On August 6, 2013 Business Travel Coalition (BTC) published results of a survey (http://btcnews.co/1eJCQCv) of travel managers designed to determine what travel policy changes, if any, were being considered in light of the terror threat advisories. Travel managers need to know where travelers are in a time of crisis. As such, a majority of travel managers (57.9 percent) were concerned about the future tracking of travelers' whereabouts during a crisis because under the International Air Transport Association’s (IATA) Resolution 787 proposal, when a traveler needs to change an international itinerary after a trip begins, there could be multiple airlines sitting on disparate pieces of the Passenger Name Record in their respective systems.
After the survey results were published, BTC received the following important question from a travel technology reporter. BTC’s response follows the question.
<<In your latest survey, you say: “… under the IATA model, when a business traveler needs to change an itinerary after a trip begins there could be multiple airlines sitting on pieces of the Passenger Name Record, or PNR, in their respective systems.” I’m not sure how you got to this conclusion. If the agent has made the booking (which is the goal of NDC), the agent would have the full PNR. There are multiple-airline trips today, and there’s no issue. I haven’t seen anything to suggest the fragmentation that you suggest. Have you seen something I haven’t seen?>>
BTC ANALYSIS & RESPONSE
IATA’s NDC proposal is highly relevant to the recent terror threat warnings as the ability to track travelers’ whereabouts during a natural, political or terror-related crisis is a major priority for the managed-travel community. In addition to addressing how NDC could complicate the efficient location of travelers during a crisis, this response will explain why NDC poses very practical problems and raises operational questions that remain unanswered by IATA.
NDC is currently about shopping only; IATA has given the industry no satisfactory or workable answer as to where the bookings or tickets made in an NDC environment would reside. With GDSs not receiving published fares or schedules in an NDC environment, and with the carriers controlling what can be booked and where, the result could be disarray in terms of where various elements of a passenger’s trip would reside. The concept of a “Super PNR” is not within the scope of NDC and would be left to each individual system provider to resolve.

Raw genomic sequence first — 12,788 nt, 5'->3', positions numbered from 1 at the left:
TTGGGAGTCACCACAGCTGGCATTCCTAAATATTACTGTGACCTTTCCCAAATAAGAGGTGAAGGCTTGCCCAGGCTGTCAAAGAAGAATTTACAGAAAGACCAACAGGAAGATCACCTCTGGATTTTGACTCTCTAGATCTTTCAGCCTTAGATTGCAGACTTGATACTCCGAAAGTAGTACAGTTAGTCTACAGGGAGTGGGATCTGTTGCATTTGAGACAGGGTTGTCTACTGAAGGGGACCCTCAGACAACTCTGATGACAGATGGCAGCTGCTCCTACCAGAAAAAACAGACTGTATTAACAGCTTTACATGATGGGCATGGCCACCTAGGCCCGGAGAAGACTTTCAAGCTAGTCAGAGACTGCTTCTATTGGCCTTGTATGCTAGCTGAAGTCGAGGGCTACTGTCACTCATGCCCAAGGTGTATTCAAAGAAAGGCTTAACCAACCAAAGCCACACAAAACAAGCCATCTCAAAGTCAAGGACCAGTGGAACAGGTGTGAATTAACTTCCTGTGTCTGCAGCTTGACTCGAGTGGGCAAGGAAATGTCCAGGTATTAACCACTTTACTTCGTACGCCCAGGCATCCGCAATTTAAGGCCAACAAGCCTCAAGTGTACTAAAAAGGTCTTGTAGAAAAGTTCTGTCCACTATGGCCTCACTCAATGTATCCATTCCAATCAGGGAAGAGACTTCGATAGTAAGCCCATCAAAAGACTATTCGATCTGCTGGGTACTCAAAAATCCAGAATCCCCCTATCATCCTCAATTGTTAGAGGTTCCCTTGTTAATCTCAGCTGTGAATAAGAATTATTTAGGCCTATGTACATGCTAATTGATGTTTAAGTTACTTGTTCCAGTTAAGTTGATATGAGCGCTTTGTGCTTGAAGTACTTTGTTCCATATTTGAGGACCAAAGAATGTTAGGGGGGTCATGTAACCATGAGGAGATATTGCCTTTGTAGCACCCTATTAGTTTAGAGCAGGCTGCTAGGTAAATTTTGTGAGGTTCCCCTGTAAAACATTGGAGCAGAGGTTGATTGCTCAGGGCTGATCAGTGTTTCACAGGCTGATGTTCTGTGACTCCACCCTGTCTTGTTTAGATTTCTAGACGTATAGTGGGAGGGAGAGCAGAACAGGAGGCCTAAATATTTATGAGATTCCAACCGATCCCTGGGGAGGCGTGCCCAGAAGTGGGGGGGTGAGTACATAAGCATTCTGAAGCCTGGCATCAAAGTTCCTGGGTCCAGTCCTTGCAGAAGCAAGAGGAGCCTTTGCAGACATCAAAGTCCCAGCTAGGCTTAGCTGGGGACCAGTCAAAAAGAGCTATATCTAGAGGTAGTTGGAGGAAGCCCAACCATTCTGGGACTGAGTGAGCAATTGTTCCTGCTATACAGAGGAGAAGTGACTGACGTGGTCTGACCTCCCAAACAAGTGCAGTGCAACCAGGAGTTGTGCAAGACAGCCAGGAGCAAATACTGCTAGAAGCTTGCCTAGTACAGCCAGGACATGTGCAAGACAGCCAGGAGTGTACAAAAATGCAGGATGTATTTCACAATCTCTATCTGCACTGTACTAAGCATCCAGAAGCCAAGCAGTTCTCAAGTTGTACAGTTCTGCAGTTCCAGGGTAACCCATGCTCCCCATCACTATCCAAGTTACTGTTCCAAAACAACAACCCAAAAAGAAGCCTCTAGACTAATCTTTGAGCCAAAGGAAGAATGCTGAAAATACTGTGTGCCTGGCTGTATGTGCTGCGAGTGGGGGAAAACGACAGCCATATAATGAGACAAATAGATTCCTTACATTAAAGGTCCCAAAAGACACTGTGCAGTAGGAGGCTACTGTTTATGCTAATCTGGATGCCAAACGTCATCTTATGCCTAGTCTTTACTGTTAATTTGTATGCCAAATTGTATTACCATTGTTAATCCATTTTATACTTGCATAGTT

Further, and as explained below, the re-creation in an NDC environment of the comprehensive “live” and therefore up-to-date PNR for travelers that GDSs have would be a complex, challenging, expensive and uncertain project. Given the stakes for managed travelers, it would not be prudent for any of us to simply assume that if the airline industry implements NDC the PNR solution will come.
This is a complicated issue, but perhaps the best way to express the crisis-related fragmentation issue, identified in the BTC terror-alert survey results, is to separately explain current and proposed NDC systems, and then provide additional managed-travel perspective on operational and consumer issues associated with booking-data fragmentation possible under NDC.
An agent today only needs to query its GDS for reservations made for a traveler and a GDS returns all reservations for him/her, including non-air components such as hotel, rental car, ferry, rail. So, in a crisis an agent and corporate travel-manager client can easily determine where in the world the traveler is, and importantly, where he/she will be heading next.
Importantly, in the current GDS environment, most travel agency bookings are “live,” which means the agency has some level of direct or shared connectivity to an airline’s (or other travel suppliers’) reservations systems. Accordingly, if an agent books an interline-based reservation for a traveler say from Dulles to Paris to Johannesburg to Miami and back to Dulles on three different airlines, the agent’s PNR contains the “live” reservations record. This is beneficial to the traveler and agent because with the reservation being “live,” the agent receives messages for real-time schedule and reservation changes and can manage the airline itinerary as a single unit for ticketing, changes, exchanges, etc. In other words, since the booking in the GDS is “live,” the agency has a high degree of certainty that the reservations he/she sees in the GDS PNR are current and have not been superseded by other bookings. As you can see, this assures that the agency knows in fact where the traveler is at any given moment and where the traveler is headed next.
In addition to efficiencies in locating and servicing the traveler, in the GDS system, an agent can issue an interline fare that often is much less expensive and offers greater flexibility than point-to-point fares. In a second example of an interline fare from DC to Johannesburg, the reservation allows for a stopover in Paris and is good on any participating interline carrier. Using this interline fare, the client flies on United to Paris and then South African Airways to Johannesburg. In this example, there’s just one fare from IAD to JNB that the two carriers divide up based on interline agreements. GDS representatives express that interline tickets today account for nearly 15% of all GDS itineraries, so a significant number of travelers use them, whether for convenience or for cost savings.
It is unknown if a booking under NDC will be “passive” in the GDS. As of today, the industry simply doesn’t have an answer from IATA, and what they have said so far is unsatisfactory as this is a fundamental necessity for the managed-travel community. We know that “passive” segments do not provide any notification regarding schedule or other changes to the agency – they provide basic information for reporting purposes, but they lack the inter-connectivity to the airline’s system to ensure up to the minute, proactive updates so that agencies can provide the service required to a traveler in times of crisis.